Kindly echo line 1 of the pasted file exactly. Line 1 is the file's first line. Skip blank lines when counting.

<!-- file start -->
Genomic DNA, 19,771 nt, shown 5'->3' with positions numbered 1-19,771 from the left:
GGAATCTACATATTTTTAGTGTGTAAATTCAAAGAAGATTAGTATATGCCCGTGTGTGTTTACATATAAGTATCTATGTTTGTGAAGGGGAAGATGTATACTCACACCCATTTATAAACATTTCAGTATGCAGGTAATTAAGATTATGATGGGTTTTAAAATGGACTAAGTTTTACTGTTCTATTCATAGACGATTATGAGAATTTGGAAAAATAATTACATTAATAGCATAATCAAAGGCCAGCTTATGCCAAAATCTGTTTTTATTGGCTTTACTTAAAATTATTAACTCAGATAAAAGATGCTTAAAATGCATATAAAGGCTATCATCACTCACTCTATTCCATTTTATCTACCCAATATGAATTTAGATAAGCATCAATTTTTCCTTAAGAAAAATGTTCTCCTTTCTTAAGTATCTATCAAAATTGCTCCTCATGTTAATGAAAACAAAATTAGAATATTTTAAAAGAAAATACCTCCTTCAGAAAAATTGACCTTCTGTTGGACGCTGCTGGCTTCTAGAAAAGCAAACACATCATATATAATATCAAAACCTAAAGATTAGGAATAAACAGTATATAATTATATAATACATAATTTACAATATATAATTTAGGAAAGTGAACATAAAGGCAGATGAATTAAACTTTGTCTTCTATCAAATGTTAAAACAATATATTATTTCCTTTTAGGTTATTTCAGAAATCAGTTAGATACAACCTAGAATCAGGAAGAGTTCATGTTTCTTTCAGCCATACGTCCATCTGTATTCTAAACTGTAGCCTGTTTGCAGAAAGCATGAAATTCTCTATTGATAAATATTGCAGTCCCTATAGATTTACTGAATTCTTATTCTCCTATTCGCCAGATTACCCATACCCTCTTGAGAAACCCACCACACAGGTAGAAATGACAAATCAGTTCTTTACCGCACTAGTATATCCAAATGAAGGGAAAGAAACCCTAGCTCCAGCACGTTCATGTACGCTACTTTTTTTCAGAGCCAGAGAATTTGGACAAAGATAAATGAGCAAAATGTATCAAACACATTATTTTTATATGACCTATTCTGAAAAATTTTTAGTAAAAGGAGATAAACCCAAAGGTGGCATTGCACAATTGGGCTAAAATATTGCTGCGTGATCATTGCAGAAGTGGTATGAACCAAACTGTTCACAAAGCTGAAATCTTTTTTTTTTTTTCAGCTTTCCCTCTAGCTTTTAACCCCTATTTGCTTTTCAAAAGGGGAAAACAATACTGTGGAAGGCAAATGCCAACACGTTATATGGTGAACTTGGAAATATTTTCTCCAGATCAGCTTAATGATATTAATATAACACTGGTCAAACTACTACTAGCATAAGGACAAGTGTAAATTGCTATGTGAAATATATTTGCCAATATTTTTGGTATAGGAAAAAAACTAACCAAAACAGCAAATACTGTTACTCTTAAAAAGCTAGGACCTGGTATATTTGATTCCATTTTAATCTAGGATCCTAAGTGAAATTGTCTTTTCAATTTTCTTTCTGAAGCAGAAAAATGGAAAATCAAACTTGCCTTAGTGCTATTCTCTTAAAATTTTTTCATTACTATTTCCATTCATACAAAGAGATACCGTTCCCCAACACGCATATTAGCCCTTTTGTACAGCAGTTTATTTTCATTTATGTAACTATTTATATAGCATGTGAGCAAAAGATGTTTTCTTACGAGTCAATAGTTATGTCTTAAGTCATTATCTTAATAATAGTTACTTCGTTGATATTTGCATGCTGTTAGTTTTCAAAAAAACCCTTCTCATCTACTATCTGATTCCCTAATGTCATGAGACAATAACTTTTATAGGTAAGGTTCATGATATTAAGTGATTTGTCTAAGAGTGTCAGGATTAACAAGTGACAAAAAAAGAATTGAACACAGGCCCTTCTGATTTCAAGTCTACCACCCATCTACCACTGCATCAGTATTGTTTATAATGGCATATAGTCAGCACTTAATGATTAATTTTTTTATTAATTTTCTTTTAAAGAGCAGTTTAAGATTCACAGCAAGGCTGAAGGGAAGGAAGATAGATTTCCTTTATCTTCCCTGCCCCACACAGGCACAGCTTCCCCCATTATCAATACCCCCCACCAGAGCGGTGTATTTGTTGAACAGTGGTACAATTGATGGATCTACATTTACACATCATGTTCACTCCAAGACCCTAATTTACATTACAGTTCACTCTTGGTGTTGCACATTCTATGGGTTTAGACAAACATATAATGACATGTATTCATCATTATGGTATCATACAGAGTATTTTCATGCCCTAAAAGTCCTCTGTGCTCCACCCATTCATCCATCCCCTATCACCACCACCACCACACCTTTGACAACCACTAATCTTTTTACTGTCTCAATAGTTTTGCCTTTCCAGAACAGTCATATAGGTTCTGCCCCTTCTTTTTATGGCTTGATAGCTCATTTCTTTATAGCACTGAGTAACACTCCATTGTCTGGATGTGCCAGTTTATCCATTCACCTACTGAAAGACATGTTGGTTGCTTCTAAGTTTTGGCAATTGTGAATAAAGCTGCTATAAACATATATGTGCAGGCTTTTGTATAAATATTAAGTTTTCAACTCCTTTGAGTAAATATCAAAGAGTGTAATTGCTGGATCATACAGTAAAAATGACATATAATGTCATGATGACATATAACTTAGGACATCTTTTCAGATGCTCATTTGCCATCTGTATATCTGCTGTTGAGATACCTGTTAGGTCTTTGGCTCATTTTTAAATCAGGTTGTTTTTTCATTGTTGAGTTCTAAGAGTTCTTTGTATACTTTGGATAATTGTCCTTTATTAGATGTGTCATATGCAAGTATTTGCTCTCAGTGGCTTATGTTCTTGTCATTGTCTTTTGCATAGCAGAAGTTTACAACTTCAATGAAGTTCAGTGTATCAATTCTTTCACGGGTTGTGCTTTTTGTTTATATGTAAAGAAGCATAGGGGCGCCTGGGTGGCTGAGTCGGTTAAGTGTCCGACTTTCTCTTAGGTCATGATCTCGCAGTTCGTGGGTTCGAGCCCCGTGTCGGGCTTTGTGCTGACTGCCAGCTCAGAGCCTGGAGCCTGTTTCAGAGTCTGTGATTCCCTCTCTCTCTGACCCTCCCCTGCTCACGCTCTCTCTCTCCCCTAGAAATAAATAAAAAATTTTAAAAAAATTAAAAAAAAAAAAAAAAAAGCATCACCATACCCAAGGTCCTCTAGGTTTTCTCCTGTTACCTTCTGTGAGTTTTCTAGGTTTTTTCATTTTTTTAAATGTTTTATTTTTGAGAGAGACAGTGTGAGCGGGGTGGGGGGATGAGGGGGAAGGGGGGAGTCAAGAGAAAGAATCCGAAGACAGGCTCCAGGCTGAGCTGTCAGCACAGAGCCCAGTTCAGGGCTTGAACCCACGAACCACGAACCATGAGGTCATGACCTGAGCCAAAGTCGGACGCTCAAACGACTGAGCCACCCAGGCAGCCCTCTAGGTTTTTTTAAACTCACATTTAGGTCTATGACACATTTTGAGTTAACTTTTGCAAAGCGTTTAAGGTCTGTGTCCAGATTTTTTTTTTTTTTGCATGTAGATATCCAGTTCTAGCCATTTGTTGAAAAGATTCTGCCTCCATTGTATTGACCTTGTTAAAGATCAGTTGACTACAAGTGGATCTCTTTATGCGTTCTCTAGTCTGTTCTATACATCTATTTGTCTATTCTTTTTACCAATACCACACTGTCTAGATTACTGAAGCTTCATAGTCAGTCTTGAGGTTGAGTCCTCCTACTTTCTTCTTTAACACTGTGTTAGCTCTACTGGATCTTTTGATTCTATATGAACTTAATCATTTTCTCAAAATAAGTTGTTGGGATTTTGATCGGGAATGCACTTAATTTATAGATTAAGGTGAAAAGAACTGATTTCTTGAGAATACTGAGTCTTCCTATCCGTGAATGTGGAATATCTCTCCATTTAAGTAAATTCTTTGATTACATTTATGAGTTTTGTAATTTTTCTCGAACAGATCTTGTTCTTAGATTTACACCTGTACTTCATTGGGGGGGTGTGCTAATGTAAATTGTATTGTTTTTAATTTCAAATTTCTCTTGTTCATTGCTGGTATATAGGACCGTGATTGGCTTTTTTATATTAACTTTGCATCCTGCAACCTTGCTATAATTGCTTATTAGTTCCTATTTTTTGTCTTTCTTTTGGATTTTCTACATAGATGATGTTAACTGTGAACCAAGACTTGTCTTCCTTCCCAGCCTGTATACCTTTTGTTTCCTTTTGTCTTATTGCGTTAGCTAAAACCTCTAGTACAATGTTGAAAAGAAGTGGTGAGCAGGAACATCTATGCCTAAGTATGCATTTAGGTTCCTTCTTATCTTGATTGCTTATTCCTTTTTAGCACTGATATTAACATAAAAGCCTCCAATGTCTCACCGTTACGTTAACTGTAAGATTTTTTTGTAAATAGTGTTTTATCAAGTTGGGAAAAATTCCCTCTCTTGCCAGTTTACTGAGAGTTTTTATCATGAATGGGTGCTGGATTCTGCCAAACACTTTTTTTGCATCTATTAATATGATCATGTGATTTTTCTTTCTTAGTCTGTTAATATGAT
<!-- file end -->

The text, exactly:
Genomic DNA, 19,771 nt, shown 5'->3' with positions numbered 1-19,771 from the left: